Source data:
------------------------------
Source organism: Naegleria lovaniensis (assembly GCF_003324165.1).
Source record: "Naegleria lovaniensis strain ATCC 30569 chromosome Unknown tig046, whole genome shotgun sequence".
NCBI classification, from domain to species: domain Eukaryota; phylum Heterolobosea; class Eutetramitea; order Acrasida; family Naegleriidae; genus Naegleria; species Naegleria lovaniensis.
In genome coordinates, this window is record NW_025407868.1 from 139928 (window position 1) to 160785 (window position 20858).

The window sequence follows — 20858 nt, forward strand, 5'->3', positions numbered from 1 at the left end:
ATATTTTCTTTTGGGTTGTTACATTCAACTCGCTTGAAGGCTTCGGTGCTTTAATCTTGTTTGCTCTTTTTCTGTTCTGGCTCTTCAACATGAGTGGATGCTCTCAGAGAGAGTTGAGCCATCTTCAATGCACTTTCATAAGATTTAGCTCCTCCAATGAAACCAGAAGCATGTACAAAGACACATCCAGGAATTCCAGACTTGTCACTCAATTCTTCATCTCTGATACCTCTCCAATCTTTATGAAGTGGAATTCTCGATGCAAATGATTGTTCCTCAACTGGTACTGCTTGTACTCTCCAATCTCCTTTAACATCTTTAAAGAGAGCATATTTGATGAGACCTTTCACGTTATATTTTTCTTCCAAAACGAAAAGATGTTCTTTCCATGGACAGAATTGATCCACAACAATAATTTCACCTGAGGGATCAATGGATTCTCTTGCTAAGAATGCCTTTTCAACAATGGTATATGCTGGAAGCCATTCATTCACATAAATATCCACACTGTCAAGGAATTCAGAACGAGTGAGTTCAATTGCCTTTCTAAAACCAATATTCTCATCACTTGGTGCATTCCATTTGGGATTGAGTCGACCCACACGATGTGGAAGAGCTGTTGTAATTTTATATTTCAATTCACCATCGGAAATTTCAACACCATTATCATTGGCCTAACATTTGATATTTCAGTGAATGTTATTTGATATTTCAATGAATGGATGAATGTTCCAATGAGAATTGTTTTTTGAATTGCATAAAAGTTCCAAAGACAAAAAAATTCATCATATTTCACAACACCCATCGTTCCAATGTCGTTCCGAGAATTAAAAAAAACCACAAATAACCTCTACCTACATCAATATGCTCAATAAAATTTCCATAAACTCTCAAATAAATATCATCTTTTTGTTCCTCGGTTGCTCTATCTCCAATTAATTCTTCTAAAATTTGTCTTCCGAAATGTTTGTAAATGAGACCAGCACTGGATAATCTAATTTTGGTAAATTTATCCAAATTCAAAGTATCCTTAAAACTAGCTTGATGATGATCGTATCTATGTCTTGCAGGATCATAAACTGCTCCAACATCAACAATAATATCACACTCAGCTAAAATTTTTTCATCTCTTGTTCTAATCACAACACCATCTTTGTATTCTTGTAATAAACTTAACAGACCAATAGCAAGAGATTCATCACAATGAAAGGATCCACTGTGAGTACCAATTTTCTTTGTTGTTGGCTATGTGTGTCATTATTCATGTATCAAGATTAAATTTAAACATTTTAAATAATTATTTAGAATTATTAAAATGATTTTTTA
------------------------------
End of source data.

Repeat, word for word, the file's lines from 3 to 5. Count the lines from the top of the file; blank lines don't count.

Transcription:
NCBI classification, from domain to species: domain Eukaryota; phylum Heterolobosea; class Eutetramitea; order Acrasida; family Naegleriidae; genus Naegleria; species Naegleria lovaniensis.
In genome coordinates, this window is record NW_025407868.1 from 139928 (window position 1) to 160785 (window position 20858).

The window sequence follows — 20858 nt, forward strand, 5'->3', positions numbered from 1 at the left end: